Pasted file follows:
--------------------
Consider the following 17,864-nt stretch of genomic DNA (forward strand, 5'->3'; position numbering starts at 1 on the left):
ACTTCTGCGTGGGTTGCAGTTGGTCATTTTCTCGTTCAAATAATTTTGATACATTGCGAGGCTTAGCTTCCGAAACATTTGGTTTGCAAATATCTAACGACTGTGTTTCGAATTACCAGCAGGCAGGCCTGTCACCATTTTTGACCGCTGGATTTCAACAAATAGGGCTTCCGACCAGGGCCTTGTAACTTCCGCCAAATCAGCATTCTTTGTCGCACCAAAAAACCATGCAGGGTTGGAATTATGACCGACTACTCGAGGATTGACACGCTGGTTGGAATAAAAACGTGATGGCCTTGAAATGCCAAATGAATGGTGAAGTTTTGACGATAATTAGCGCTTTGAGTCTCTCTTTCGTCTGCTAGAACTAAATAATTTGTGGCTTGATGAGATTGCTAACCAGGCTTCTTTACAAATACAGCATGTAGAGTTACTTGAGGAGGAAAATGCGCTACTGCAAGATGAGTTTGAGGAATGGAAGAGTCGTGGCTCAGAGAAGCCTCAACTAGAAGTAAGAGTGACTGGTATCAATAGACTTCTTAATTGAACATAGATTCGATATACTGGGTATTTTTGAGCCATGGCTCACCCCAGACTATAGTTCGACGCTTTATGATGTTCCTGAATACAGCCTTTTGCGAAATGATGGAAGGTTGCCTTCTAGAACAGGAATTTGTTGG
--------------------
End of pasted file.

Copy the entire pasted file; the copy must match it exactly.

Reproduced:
Consider the following 17,864-nt stretch of genomic DNA (forward strand, 5'->3'; position numbering starts at 1 on the left):
ACTTCTGCGTGGGTTGCAGTTGGTCATTTTCTCGTTCAAATAATTTTGATACATTGCGAGGCTTAGCTTCCGAAACATTTGGTTTGCAAATATCTAACGACTGTGTTTCGAATTACCAGCAGGCAGGCCTGTCACCATTTTTGACCGCTGGATTTCAACAAATAGGGCTTCCGACCAGGGCCTTGTAACTTCCGCCAAATCAGCATTCTTTGTCGCACCAAAAAACCATGCAGGGTTGGAATTATGACCGACTACTCGAGGATTGACACGCTGGTTGGAATAAAAACGTGATGGCCTTGAAATGCCAAATGAATGGTGAAGTTTTGACGATAATTAGCGCTTTGAGTCTCTCTTTCGTCTGCTAGAACTAAATAATTTGTGGCTTGATGAGATTGCTAACCAGGCTTCTTTACAAATACAGCATGTAGAGTTACTTGAGGAGGAAAATGCGCTACTGCAAGATGAGTTTGAGGAATGGAAGAGTCGTGGCTCAGAGAAGCCTCAACTAGAAGTAAGAGTGACTGGTATCAATAGACTTCTTAATTGAACATAGATTCGATATACTGGGTATTTTTGAGCCATGGCTCACCCCAGACTATAGTTCGACGCTTTATGATGTTCCTGAATACAGCCTTTTGCGAAATGATGGAAGGTTGCCTTCTAGAACAGGAATTTGTTGG